The Poison Pill

An internet venture goes bust, leaving some of Colorado's biggest business names with a major headache.

Kalin, who has returned to consulting, declines to discuss the lawsuit or Randy Prefer, citing the ongoing litigation. But a former colleague says the legal mess has taken its toll on Kalin.

"Phil had some dark hair before this experience," she says. "He doesn't have any now."

Although Curtiss-Lusher also declines to discuss specifics of the lawsuit, he does say that several attempts to reach an out-of-court settlement have gone nowhere. He also makes it clear that he and his colleagues see themselves as Prefer's victims.

"I'd very much like to see some of this reach the public so that others won't be taken advantage of the way we were," says Curtiss-Lusher.

Pharmnetrx's implosion startled many in Denver's medical community. "I was surprised when I heard this fell apart," says Denver health-care consultant Ralph Pollock. "They had a lot of big-name connections, and somebody sure spent a lot of money."

The idea of online prescriptions is still valid, Pollock adds, especially since it would allow doctors and pharmacists to easily reference data on drug interactions. Lethal combinations of prescription medications are now the fourth leading cause of death in the United States, he says, and physicians desperately need up-to-the-minute information in order to safeguard their patients.

But no matter how good their ideas are, entrepreneurs often run into trouble when they try to market new products. "Sometimes it's just the personalities, but usually somebody has a vision and becomes a slave to it," Pollack says. "They may be good idea people but not be good at implementing it. Whoever had the idea may not want to give it up. Also, the longer they have the idea, the more paranoid they get that somebody will steal it from them."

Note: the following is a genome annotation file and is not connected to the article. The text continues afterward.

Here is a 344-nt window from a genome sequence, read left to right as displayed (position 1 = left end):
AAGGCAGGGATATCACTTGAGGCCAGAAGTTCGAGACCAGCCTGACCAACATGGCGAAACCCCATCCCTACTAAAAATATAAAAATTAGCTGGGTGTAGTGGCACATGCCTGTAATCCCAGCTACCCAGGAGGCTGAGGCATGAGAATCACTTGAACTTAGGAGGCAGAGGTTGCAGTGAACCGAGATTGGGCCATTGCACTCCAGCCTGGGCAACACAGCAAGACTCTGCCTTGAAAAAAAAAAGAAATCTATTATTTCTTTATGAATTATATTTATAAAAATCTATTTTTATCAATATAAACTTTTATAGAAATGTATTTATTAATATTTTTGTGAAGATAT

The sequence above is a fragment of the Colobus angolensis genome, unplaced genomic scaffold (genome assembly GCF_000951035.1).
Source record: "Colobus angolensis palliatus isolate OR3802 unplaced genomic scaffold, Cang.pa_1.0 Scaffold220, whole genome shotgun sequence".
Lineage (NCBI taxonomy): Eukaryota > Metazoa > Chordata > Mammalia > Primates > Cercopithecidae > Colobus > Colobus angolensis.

In fact, Prefer says, some of the best-known businessmen in the state have plotted against him. "It's a David-versus-Goliath situation," he says, alluding to a sinister conspiracy.

Prefer cites Anderson's injunction when refusing to discuss details of the suit. "If I talked about the case, I'd go to jail," he says. "I can't afford to put my family in that kind of position." He does say that he's determined to take his case to a jury and that he doesn't want to settle out of court. "That would be shooting myself in the foot," Prefer says.

In the meantime, neither the FTC's sanction nor the Pharmnetrx suit seem to have discouraged Prefer from pursuing other business projects. He's reportedly back on the circuit of local venture-capital meetings.

"He's still out there wheeling and dealing," says a former colleague. "I don't think he even feels like he's had his hands slapped.

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